7. them—(Margin.) Thou shalt keep them; either,

1. The poor and needy, Psalm 12:5, from the crafts and malice of this crooked and perverse generation of men, and for ever. Or,

2. Thy words or promises last mentioned, Psalm 12:6. These thou wilt observe and keep (as these two verbs commonly signify) both now, and

from this generation for ever, i.e. Thou wilt not only keep thy promise to me in preserving me, and advancing me to the throne, but also to my posterity from generation to generation. Thou shall keep them, O Lord,.... Not the words before mentioned, as Aben Ezra explains it, for the affix is masculine and not feminine; not but God has wonderfully kept and preserved the sacred writings; and he keeps every word of promise which he has made; and the doctrines of the Gospel will always continue from one generation to another; but the sense is, that God will keep the poor and needy, and such as he sets in safety, as Kimchi rightly observes: they are not their own keepers, but God is the keeper of them; he keeps them by his power, and in his Son, in whose hands they are, and who is able to keep them from falling; they are kept by him from a total and final falling away; from the dominion and damning power of sin, and from being devoured by Satan, and from the evil of the world: and this the psalmist had good reason to believe, because of the love of God to them, his covenant with them, and the promises of safety and salvation he has made unto them;

thou shalt preserve them from this generation for ever; or "thou shalt preserve him" (p); that is, everyone of the poor and needy, from the wicked generation of men in which they live, from being corrupted or intimidated by them; and who are described in the beginning of the psalm. Some take these words to be a prayer, "keep thou them, O Lord, and preserve them", &c. (q); and so the following words may be thought to be a reason or argument enforcing the request.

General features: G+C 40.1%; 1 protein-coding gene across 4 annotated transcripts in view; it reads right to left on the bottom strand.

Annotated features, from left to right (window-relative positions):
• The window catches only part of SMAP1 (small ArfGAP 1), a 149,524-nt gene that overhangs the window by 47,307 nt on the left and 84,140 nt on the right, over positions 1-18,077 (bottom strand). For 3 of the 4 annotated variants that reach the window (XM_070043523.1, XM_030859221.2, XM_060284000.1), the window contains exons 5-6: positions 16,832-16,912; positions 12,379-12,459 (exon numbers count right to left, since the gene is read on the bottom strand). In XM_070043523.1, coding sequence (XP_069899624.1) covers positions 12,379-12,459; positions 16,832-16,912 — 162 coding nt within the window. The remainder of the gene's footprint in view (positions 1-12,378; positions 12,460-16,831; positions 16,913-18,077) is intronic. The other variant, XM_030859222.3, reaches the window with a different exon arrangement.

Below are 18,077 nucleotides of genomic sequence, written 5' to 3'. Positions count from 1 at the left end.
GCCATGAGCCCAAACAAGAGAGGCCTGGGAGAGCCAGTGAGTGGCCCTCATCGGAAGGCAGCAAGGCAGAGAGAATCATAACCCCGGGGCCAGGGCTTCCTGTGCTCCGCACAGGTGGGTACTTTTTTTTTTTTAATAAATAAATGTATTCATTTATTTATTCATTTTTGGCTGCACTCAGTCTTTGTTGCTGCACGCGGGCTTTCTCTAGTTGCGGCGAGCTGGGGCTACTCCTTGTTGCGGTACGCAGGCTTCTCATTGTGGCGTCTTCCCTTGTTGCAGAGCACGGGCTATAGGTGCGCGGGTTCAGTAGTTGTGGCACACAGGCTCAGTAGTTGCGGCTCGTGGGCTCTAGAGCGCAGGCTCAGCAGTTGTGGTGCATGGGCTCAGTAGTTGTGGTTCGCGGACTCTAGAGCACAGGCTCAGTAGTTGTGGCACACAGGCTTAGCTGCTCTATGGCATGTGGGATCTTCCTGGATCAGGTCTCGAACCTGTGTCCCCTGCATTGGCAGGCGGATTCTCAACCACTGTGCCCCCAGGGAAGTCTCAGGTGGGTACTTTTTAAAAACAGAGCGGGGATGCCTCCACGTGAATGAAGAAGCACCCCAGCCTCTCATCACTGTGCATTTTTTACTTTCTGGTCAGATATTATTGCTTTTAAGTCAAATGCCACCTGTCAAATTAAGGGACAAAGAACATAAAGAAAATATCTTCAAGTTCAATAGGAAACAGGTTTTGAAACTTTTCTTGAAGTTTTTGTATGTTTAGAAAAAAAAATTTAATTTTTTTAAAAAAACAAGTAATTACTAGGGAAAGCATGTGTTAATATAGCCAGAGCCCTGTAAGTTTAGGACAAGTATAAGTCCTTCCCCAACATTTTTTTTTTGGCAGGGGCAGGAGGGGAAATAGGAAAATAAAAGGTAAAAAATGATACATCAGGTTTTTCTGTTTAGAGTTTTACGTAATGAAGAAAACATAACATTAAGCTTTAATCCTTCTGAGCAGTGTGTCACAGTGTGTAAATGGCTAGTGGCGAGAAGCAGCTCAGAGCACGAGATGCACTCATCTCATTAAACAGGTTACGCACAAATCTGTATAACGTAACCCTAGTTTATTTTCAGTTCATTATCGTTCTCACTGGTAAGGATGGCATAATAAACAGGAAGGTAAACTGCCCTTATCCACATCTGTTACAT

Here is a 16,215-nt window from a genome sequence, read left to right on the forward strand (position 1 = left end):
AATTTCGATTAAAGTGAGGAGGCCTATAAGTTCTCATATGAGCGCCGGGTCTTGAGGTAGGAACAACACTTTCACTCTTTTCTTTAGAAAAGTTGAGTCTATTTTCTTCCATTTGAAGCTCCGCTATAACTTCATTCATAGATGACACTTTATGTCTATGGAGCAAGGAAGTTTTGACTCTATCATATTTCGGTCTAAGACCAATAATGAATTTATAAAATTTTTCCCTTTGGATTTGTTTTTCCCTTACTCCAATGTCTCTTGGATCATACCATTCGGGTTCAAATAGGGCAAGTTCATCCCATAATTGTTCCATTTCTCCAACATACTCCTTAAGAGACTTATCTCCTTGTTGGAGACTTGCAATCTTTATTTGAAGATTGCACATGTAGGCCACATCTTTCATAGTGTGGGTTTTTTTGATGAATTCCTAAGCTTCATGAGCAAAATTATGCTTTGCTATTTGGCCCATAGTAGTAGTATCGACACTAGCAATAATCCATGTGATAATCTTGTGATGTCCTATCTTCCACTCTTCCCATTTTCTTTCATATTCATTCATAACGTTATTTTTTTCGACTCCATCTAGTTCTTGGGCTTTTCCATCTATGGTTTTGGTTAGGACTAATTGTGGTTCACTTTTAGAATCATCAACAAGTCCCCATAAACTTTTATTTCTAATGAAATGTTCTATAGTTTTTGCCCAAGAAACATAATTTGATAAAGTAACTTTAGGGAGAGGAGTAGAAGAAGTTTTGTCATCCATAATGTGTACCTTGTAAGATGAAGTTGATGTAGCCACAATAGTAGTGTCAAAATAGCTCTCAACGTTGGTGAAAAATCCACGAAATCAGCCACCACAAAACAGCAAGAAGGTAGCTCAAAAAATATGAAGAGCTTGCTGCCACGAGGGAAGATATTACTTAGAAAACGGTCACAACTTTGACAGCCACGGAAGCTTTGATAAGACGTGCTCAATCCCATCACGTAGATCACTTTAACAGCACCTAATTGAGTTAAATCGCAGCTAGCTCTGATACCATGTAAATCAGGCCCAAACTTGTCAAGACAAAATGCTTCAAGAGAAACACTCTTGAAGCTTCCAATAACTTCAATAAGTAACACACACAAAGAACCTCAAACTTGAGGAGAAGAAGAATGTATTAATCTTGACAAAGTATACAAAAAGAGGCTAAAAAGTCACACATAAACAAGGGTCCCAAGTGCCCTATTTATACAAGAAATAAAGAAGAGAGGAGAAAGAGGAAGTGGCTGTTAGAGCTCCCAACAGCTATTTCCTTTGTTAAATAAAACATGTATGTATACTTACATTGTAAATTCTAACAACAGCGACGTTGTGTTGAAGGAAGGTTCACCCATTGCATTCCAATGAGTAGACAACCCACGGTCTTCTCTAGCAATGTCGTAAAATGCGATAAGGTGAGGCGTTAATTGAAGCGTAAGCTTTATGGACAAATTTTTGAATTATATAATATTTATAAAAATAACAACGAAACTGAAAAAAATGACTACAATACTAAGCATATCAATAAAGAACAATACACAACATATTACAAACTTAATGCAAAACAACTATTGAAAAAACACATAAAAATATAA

(p) "custodies eum", Pagninus, Montanus, Gejerus, Michaelis; so Ainsworth. (q) "Custodi eum", Tigurine version, Vatablus, "custodito eorum quemque", Junius & Tremellius, Piscator.

Thou shalt keep {f} them, O LORD, thou shalt preserve them from this generation for ever.

(f) That is, yours though was only one man.

7. More exactly:

Thou, O Jehovah, wilt preserve them (as Psalm 16:1);

Thou wilt guard him &c.

The first Thou is emphatic: them refers to the poor and needy of Psalm 12:5 : him in the second line singles out each one of the victims of persecution as the object of divine care. Comp. the similar change from plur. (poor and needy) to sing. in Psalm 12:5. But possibly we should follow the LXX and read us, instead of them and him, or at any rate in place of him.

this generation] As the men of one age are commonly distinguished by special characteristics, generation acquires an ethical significance, and denotes kind, class, in good or bad sense. Comp. Psalm 14:5; Proverbs 30:11-14; Matthew 17:17.